Health experts reject proposals reportedly being considered by the government to assess a patient's benefit to society when deciding to pay for new drugs.
The National Institute for Health and Care Excellence (Nice) has dismissed plans by ministers that could see patients who are seen to contribute more to the economy being given priority, the Times has reported.
Sir Andrew Dillon, head of Nice, told the newspaper that this would leave the old at risk as younger patients would be given priority for treatment as they could give more back.
Under proposals reportedly being considered by the government, drugs that help older people live longer could be seen as having a "negative" value for society as elderly patients take more than they can give back.
The Department of Health has reportedly instructed Nice to look at how it assesses cost-effectiveness of medication, taking into account the benefits successful treatments could have for the economy - such as allowing people to return to work.
A Nice assessment of the plans found that this would "inevitably take age into account to some degree".
Sir Andrew said: "This wider societal impact is such a sensitive issue. You can do it in a hard-nosed economic way, which is the department's calculation, but our sense is the wider public see wider societal impact as being more subtle than that.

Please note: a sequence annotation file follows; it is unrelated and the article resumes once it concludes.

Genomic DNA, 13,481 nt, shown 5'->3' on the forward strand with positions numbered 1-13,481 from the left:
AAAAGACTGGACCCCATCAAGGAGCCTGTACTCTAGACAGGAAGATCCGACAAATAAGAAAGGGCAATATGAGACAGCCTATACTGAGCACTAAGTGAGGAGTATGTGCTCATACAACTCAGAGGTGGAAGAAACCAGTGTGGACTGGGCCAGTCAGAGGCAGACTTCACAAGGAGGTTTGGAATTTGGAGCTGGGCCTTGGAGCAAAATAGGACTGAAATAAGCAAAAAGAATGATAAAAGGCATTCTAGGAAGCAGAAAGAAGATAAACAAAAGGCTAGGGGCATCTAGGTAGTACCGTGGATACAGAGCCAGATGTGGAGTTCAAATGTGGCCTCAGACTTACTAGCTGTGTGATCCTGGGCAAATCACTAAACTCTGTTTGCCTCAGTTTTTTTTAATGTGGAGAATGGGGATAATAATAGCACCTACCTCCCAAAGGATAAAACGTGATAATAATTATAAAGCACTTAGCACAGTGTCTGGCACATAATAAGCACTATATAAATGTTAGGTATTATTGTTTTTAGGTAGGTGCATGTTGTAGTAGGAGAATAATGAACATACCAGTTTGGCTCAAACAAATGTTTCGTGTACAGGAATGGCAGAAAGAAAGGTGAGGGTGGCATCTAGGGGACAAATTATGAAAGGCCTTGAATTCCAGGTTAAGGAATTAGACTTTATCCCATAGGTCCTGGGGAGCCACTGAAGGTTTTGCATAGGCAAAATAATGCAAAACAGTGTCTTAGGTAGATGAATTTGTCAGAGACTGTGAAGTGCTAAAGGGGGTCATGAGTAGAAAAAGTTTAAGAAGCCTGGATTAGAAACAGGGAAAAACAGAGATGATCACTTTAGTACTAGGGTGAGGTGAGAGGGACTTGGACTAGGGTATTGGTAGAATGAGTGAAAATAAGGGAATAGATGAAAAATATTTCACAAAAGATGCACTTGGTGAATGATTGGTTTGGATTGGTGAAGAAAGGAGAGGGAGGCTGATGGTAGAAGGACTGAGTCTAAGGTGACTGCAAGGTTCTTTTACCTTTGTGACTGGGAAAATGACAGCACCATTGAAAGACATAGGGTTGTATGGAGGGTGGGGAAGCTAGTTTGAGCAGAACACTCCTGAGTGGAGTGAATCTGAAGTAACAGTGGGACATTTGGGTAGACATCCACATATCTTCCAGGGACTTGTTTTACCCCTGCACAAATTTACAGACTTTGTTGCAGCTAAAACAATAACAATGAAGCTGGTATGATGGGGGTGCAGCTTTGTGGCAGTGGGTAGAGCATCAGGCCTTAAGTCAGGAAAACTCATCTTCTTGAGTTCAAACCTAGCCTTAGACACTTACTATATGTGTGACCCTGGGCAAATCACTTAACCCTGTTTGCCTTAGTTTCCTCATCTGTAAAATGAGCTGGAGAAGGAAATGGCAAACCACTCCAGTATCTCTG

"We're really concerned that we don't send out the message that we value life less when you're 70 than we do when you're 20."
Nice approves drugs costing less than £20,000 to give a year of good-quality life and Sir Andrew wants a similar formula to assess how a patient's quality of life is affected by illness.
He said: "What we don't want to say is those 10 years you have between 70 and 80, although clearly you are not going to be working, are not going to be valuable to somebody.
"You might be doing all sorts of very useful things for your family or local society. That's what we are worried about and that's the problem with the Department of Health's calculation.
"There are lots of people who adopt the fair-innings approach; 'you've had 70 years of life you've got to accept that society is going to bias its investments in younger people'. There are people who subscribe to that but it's not something we feel comfortable (with)."
Ministers insist they would not allow the elderly to be discriminated against.
A Department of Health spokesman said: "We want to make sure we get the best possible results for all NHS patients with the resources we have, which means using taxpayers' money responsibly and getting good value for money.
"That's why we have asked Nice to look at the way drugs are assessed so that patients can get the treatments they need at the best value for the NHS and the price the NHS pays is more closely linked to the value a medicine brings.
"We understand that it's an important and complex issue on which many people will have views and Nice will be consulting widely on the proposals."